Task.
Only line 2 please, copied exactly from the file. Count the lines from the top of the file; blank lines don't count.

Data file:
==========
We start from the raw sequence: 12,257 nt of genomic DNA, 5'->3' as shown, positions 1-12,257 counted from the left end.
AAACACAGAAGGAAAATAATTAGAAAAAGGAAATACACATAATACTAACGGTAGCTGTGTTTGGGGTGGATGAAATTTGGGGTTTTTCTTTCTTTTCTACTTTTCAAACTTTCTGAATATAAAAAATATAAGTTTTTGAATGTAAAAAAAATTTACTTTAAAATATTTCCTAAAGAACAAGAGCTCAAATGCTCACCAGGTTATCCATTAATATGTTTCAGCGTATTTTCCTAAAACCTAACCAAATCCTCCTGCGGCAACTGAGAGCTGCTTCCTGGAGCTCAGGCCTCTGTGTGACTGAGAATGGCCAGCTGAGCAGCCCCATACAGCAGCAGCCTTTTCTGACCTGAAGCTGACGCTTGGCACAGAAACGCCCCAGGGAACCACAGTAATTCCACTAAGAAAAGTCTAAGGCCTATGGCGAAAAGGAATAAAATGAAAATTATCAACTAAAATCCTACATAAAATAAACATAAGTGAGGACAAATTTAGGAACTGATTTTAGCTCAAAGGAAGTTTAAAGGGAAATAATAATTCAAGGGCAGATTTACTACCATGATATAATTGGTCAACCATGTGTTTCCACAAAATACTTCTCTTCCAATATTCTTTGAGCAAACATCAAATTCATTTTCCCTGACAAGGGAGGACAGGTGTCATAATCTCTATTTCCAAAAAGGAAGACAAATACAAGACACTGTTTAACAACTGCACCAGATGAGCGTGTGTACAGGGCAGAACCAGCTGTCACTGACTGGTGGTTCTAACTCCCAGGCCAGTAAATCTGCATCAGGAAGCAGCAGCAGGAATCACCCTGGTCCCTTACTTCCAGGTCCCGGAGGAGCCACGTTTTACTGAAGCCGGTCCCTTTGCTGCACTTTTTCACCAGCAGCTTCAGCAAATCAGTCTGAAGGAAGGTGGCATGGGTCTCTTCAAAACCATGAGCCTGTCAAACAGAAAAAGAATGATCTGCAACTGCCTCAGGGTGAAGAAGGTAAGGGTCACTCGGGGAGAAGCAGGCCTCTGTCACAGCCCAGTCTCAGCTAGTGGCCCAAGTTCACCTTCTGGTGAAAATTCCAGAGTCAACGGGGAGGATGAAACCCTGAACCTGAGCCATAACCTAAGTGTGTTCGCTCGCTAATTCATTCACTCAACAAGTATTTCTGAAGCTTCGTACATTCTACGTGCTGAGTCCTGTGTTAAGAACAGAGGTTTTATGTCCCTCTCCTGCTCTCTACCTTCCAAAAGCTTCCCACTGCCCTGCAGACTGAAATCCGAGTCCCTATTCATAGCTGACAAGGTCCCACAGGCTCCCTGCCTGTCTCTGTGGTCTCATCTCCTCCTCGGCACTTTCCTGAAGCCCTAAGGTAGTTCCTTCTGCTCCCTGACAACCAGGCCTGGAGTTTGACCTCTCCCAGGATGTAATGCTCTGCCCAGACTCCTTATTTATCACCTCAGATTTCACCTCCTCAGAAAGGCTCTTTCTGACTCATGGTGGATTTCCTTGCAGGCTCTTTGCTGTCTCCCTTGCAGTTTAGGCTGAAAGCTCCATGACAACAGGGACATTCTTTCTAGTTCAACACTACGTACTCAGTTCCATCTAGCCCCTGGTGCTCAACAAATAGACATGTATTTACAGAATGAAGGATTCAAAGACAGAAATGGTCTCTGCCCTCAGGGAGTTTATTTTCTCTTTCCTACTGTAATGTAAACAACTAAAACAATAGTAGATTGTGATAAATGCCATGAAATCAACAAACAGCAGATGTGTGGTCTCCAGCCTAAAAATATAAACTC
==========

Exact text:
AAACACAGAAGGAAAATAATTAGAAAAAGGAAATACACATAATACTAACGGTAGCTGTGTTTGGGGTGGATGAAATTTGGGGTTTTTCTTTCTTTTCTACTTTTCAAACTTTCTGAATATAAAAAATATAAGTTTTTGAATGTAAAAAAAATTTACTTTAAAATATTTCCTAAAGAACAAGAGCTCAAATGCTCACCAGGTTATCCATTAATATGTTTCAGCGTATTTTCCTAAAACCTAACCAAATCCTCCTGCGGCAACTGAGAGCTGCTTCCTGGAGCTCAGGCCTCTGTGTGACTGAGAATGGCCAGCTGAGCAGCCCCATACAGCAGCAGCCTTTTCTGACCTGAAGCTGACGCTTGGCACAGAAACGCCCCAGGGAACCACAGTAATTCCACTAAGAAAAGTCTAAGGCCTATGGCGAAAAGGAATAAAATGAAAATTATCAACTAAAATCCTACATAAAATAAACATAAGTGAGGACAAATTTAGGAACTGATTTTAGCTCAAAGGAAGTTTAAAGGGAAATAATAATTCAAGGGCAGATTTACTACCATGATATAATTGGTCAACCATGTGTTTCCACAAAATACTTCTCTTCCAATATTCTTTGAGCAAACATCAAATTCATTTTCCCTGACAAGGGAGGACAGGTGTCATAATCTCTATTTCCAAAAAGGAAGACAAATACAAGACACTGTTTAACAACTGCACCAGATGAGCGTGTGTACAGGGCAGAACCAGCTGTCACTGACTGGTGGTTCTAACTCCCAGGCCAGTAAATCTGCATCAGGAAGCAGCAGCAGGAATCACCCTGGTCCCTTACTTCCAGGTCCCGGAGGAGCCACGTTTTACTGAAGCCGGTCCCTTTGCTGCACTTTTTCACCAGCAGCTTCAGCAAATCAGTCTGAAGGAAGGTGGCATGGGTCTCTTCAAAACCATGAGCCTGTCAAACAGAAAAAGAATGATCTGCAACTGCCTCAGGGTGAAGAAGGTAAGGGTCACTCGGGGAGAAGCAGGCCTCTGTCACAGCCCAGTCTCAGCTAGTGGCCCAAGTTCACCTTCTGGTGAAAATTCCAGAGTCAACGGGGAGGATGAAACCCTGAACCTGAGCCATAACCTAAGTGTGTTCGCTCGCTAATTCATTCACTCAACAAGTATTTCTGAAGCTTCGTACATTCTACGTGCTGAGTCCTGTGTTAAGAACAGAGGTTTTATGTCCCTCTCCTGCTCTCTACCTTCCAAAAGCTTCCCACTGCCCTGCAGACTGAAATCCGAGTCCCTATTCATAGCTGACAAGGTCCCACAGGCTCCCTGCCTGTCTCTGTGGTCTCATCTCCTCCTCGGCACTTTCCTGAAGCCCTAAGGTAGTTCCTTCTGCTCCCTGACAACCAGGCCTGGAGTTTGACCTCTCCCAGGATGTAATGCTCTGCCCAGACTCCTTATTTATCACCTCAGATTTCACCTCCTCAGAAAGGCTCTTTCTGACTCATGGTGGATTTCCTTGCAGGCTCTTTGCTGTCTCCCTTGCAGTTTAGGCTGAAAGCTCCATGACAACAGGGACATTCTTTCTAGTTCAACACTACGTACTCAGTTCCATCTAGCCCCTGGTGCTCAACAAATAGACATGTATTTACAGAATGAAGGATTCAAAGACAGAAATGGTCTCTGCCCTCAGGGAGTTTATTTTCTCTTTCCTACTGTAATGTAAACAACTAAAACAATAGTAGATTGTGATAAATGCCATGAAATCAACAAACAGCAGATGTGTGGTCTCCAGCCTAAAAATATAAACTC